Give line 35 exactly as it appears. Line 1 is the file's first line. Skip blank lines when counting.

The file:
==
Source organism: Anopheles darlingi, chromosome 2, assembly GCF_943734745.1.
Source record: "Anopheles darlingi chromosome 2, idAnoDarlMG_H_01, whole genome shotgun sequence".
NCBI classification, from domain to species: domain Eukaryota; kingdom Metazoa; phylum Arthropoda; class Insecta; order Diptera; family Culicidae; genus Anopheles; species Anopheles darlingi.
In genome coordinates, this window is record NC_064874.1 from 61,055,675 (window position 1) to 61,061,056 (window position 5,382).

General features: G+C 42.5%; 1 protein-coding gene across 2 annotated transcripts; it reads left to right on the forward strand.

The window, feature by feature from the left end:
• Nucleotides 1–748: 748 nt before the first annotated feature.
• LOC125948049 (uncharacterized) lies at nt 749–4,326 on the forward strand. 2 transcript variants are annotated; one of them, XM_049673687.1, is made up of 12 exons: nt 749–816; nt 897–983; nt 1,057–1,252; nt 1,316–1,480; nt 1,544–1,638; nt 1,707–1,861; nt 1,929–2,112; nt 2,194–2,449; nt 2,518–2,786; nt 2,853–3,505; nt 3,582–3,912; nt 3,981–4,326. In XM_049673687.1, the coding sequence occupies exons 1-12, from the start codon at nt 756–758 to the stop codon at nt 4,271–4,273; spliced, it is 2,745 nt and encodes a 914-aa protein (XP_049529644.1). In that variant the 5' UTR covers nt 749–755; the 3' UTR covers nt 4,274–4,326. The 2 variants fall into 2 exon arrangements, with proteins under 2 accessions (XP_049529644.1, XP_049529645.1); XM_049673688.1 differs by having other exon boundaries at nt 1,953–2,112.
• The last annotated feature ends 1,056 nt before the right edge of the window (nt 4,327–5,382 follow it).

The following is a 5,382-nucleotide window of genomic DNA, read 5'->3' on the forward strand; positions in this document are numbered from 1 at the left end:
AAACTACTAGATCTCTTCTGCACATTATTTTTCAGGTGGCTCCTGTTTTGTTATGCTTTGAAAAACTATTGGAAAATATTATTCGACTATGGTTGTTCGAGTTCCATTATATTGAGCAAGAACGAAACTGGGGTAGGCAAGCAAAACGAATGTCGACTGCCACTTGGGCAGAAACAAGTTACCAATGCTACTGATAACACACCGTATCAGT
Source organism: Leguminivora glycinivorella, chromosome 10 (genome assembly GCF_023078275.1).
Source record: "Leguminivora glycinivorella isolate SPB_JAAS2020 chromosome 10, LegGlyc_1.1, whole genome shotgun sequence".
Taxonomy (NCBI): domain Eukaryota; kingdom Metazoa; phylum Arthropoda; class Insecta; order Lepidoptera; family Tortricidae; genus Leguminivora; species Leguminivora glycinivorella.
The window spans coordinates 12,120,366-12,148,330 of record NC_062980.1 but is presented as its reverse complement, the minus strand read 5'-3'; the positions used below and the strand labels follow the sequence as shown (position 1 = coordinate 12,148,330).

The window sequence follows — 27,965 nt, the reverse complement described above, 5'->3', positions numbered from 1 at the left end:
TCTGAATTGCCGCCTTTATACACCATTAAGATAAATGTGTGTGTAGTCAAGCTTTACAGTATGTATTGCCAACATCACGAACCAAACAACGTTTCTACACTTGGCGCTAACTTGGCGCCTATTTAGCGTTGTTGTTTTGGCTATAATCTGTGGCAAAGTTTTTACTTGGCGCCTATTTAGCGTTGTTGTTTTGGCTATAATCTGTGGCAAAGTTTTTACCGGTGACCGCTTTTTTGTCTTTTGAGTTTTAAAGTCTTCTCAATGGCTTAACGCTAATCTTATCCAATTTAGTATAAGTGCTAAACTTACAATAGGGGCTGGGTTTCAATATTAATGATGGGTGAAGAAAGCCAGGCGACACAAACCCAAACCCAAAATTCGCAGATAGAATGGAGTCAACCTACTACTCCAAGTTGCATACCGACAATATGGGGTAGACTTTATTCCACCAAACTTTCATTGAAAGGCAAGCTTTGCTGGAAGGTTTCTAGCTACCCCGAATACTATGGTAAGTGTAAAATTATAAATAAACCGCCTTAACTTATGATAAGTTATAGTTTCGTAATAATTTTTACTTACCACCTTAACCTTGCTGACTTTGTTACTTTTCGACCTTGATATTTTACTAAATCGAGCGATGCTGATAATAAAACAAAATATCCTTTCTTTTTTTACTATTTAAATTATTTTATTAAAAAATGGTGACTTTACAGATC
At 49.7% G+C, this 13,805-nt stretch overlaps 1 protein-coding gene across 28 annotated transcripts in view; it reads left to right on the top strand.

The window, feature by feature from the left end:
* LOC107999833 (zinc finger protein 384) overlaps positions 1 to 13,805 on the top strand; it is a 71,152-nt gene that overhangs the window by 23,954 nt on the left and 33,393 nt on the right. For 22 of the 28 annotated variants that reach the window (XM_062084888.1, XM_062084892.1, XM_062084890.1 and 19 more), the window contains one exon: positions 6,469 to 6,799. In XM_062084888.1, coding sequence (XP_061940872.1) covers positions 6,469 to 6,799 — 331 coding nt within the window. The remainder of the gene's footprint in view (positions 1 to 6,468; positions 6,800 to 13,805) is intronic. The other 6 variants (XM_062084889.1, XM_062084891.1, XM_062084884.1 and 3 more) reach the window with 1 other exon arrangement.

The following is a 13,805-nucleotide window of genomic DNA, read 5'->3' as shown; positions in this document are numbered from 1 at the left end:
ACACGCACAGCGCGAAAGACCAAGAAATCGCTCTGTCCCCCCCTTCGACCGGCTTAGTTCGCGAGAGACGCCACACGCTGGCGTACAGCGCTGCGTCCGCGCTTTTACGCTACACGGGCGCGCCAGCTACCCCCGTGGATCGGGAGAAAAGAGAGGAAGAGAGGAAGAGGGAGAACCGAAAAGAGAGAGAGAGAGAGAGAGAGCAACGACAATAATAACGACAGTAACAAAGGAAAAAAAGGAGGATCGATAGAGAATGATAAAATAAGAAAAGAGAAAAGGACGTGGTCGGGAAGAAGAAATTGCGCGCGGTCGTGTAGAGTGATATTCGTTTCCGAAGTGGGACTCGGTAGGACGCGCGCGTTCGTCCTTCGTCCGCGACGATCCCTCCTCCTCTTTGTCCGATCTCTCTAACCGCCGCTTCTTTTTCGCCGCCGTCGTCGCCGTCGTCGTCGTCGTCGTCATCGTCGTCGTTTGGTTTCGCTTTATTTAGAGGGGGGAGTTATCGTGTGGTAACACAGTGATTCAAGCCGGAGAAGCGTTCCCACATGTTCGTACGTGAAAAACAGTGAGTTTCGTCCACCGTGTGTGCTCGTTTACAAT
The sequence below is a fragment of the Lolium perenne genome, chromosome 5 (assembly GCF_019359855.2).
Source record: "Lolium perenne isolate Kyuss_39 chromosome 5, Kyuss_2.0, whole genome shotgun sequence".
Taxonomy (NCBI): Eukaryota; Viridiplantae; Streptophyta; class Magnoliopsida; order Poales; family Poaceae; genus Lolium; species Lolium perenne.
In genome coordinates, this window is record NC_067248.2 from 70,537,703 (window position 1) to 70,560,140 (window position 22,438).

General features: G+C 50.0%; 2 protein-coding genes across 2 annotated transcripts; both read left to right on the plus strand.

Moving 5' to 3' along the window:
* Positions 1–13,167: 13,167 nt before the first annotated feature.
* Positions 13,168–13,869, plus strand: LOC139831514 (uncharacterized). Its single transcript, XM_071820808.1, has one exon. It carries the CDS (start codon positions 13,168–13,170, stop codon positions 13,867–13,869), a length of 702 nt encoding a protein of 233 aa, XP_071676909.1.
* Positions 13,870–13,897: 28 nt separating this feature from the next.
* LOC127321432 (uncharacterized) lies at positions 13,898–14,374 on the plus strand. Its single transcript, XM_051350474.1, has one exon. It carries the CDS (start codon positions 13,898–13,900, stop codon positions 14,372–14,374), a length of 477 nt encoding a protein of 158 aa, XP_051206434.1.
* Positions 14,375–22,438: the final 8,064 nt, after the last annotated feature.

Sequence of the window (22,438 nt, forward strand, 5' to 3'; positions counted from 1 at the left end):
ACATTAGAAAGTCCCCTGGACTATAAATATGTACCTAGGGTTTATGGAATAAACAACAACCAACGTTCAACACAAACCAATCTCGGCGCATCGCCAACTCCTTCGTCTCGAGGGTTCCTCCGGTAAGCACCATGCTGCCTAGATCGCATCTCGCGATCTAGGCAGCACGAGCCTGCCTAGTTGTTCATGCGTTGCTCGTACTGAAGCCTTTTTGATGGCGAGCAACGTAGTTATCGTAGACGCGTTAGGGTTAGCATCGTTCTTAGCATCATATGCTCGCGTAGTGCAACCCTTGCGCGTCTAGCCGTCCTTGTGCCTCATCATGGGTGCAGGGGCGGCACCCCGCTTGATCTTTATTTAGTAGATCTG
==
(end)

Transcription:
ACATTAGAAAGTCCCCTGGACTATAAATATGTACCTAGGGTTTATGGAATAAACAACAACCAACGTTCAACACAAACCAATCTCGGCGCATCGCCAACTCCTTCGTCTCGAGGGTTCCTCCGGTAAGCACCATGCTGCCTAGATCGCATCTCGCGATCTAGGCAGCACGAGCCTGCCTAGTTGTTCATGCGTTGCTCGTACTGAAGCCTTTTTGATGGCGAGCAACGTAGTTATCGTAGACGCGTTAGGGTTAGCATCGTTCTTAGCATCATATGCTCGCGTAGTGCAACCCTTGCGCGTCTAGCCGTCCTTGTGCCTCATCATGGGTGCAGGGGCGGCACCCCGCTTGATCTTTATTTAGTAGATCTG